Our mission is to cultivate an economy of gratitude, generosity, and love.
by Chad Whitacre
I just passed Cameron for the third time: six feet tall, Asian-American, baggy jeans, filthy blue sweatshirt unzipped with the hood up. He was crouching under a city map in front of the Burger King next to the streetcars at Powell and Market. Scattered in front of him were coins and bits of chalk.
Cameron sleeps in Union Square. He showed me where the first time we met. “Under that tree. My buddy sleeps there. We watch each other's stuff. Some people are bad, but I try to help people. Like, if I have five dollars, and you need money, I'll just give it to you. I'm all about love.”
He was acting skittish, though, and a passing janitor confirmed my suspicion. “Hey, you can't do that!”
After he'd wheeled his trash can past, Cameron looked at the sidewalk in front of him and said, “I'm writing 'love'. They keep telling me not to, but I'm going to do it anyway.” I offered him a heart coin and moved on, as he swooped back in for a few more surreptitious strokes. I only found traces a day or two later. Sorry, janitor.
The second time, I found him crouching on Market. He didn't seem to remember me at all—no biggie, the city is busy. “I'm writing ‘love’, but I don't have any chalk.” Just stubs in front of him. “I'm all about love.” Not so skittish. No janitors down here.
He didn't recognize me just now either. “Hey Cameron.” He looked up slowly, blankly. “You want a burger or something?”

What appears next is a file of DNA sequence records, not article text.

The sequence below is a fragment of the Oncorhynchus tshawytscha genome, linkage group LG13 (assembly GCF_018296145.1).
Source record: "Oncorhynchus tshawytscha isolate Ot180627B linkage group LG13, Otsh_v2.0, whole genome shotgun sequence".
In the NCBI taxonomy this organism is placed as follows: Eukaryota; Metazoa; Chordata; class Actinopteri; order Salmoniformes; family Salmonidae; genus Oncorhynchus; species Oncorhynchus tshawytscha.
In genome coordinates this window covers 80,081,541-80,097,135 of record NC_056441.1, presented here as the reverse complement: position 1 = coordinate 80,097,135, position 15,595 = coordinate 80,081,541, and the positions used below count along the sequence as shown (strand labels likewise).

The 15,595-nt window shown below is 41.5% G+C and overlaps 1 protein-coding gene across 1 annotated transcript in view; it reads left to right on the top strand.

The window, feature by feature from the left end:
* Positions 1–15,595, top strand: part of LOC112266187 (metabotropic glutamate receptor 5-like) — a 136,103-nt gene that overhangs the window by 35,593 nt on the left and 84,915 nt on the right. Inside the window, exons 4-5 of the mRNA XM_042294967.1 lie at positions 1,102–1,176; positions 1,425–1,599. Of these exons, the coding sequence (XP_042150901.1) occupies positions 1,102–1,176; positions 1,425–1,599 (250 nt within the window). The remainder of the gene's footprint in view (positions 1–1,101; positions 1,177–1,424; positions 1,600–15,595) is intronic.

“Do you like hamburgers?”
“No, man, I just need chalk.” He gestured long-faced at the stubs in front of him. “I'm writing ‘love’, but I don't have any chalk.”
“Where can you get it? I'll go get you some.”
“Walgreen's. It's on the second floor.”
“Okay. You want to come with me, or should I bring it back here?”
“I'll be here. It's two dollars. I've been collecting these coins.” Shuffles the coins around.
“Just plain white chalk? No colors?”
“Yeah, white chalk. It's on the second floor.”
Seven minutes later he was up and moving about, inspecting his work and kicking coins around. I figured I'd just drop off the goods rather than bother him again, but he noticed me.
Slowly taking it in, “Is that for me?”
Now I'm wondering if this dude is Dory. “Yeah.”
“You bought those for me?”
“Yeah, man, for you.”
We paused for a moment, standing side by side, looking down at the two fresh packs of plain white chalk sitting next to the stubs.
“You didn't have to do that for me … but you did.”
Turning around and pointing to the sidewalk, I said, “Well, you didn't have to do that for us, but you did.”
After another pause, Cameron's face broke into a smile as he went for the dap. Our fists connected and we smiled at each other, then I silently turned to go. Ten feet away, he called out, “That's love, man.” I looked back, gave him a thumbs up. Crouching again, staring me in the eye and smiling broadly, he said, “I like you.”